Understanding the Laxative Effects of Coffee

V Mehta et al. JPGN 2023; 76: 20-24. Open Access! Effect of Caffeine on Colonic Manometry in Children

Methods: A prospective study of pediatric patients (N=16) undergoing standard colonic motility testing that were able to consume caffeinated coffee, decaffeinated coffee, and caffeine tablet during colonic manometry (with normal response to bisacodyl)

Key findings:

  • Caffeinated coffee resulted in a higher AUC, motility index (MI), and time to HAPC compared with decaffeinated coffee (P < 0.05).
  • Urge to defecate, or actual bowel movement in 100% (n = 16) of patients after intraluminal bisacodyl (IB), compared to 81% (n = 13) after caffeinated coffee (CC), 56% (n= 9) after caffeine tablet (CT), and 50% (n = 8) after decaffeinated coffee (DC)
  • Based on AUC between T = 1 and T = 60 minutes after each agent, the response of the colon to IB was more robust, relative to other agents (P < 0.05). Both CC and DC had resulted in a higher AUC compared to CT (P < 0.05), but no significant difference between CC and DC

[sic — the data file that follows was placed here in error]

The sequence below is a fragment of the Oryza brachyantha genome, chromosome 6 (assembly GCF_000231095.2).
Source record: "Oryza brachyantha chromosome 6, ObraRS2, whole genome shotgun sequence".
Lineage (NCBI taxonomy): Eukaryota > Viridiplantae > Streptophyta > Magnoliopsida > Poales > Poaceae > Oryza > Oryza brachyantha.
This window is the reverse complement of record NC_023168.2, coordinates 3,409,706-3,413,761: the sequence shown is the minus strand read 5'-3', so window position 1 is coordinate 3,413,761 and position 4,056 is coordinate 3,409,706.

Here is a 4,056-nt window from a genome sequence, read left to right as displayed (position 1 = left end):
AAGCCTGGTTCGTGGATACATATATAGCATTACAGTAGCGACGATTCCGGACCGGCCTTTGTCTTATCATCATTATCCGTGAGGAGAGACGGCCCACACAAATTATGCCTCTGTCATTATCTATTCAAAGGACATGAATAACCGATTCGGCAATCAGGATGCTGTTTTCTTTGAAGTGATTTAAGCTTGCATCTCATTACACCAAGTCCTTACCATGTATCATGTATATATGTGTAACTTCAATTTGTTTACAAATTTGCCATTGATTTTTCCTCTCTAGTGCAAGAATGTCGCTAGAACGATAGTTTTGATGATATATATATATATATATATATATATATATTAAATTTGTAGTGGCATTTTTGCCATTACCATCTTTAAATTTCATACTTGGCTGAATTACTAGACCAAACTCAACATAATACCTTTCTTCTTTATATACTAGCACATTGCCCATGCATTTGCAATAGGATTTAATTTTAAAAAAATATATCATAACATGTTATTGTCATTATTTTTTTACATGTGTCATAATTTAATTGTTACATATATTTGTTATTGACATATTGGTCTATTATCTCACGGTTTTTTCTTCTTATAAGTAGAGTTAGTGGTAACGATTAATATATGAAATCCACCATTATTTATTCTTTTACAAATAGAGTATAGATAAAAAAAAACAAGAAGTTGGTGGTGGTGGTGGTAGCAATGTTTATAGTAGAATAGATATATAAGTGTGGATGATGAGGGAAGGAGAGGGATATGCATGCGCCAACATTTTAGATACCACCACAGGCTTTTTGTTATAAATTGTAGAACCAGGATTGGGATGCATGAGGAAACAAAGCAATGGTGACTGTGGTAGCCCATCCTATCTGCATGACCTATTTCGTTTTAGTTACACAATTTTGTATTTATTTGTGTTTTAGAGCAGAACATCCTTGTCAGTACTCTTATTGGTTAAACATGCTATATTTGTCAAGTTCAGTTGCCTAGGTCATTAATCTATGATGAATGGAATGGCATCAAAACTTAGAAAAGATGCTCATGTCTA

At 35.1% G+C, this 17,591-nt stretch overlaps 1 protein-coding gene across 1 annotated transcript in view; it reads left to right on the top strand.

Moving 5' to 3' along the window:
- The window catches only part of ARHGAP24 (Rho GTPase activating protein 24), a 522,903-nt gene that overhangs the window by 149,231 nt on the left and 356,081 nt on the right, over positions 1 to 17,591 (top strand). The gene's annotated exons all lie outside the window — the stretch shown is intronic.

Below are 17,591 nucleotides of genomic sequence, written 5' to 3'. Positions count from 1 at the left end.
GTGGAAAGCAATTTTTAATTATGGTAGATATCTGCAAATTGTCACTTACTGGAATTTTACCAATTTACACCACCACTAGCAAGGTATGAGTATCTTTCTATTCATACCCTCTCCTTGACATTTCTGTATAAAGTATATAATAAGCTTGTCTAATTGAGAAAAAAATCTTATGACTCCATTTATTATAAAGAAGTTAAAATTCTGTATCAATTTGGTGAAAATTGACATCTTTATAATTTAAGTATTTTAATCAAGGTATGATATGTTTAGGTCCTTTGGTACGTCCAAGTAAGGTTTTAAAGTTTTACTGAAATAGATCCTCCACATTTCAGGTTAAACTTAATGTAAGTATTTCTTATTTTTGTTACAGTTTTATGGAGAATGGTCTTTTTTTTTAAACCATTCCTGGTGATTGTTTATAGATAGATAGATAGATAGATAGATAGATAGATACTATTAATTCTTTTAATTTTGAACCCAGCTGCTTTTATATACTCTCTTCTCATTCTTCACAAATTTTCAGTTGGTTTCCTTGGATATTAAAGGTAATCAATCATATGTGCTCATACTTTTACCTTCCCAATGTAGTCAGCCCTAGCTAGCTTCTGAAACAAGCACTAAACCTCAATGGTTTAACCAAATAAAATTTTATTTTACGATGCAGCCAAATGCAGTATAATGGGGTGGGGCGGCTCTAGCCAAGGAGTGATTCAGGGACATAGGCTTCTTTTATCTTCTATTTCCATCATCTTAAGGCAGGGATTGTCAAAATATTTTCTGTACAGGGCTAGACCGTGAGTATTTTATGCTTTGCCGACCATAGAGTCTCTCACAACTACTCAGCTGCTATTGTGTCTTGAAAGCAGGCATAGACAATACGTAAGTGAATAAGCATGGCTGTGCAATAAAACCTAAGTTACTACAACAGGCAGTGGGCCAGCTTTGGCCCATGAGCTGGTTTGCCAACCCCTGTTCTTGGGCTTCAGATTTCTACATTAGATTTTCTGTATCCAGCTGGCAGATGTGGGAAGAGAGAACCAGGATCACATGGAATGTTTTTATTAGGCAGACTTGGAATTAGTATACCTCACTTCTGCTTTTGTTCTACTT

• Caffeine is indeed a colonic stimulant; however, other components of caffeinated and non-caffeinated beverages likely induce colonic response as well
  • Limitation: Study population: patients required motility testing for refractory chronic constipation Therefore, they do not represent a normal population

My take: As with adult patients, coffee (both caffeinated and decaffeinated) acts as a colonic stimulant. Though, it is relatively weak compared to bisacodyl

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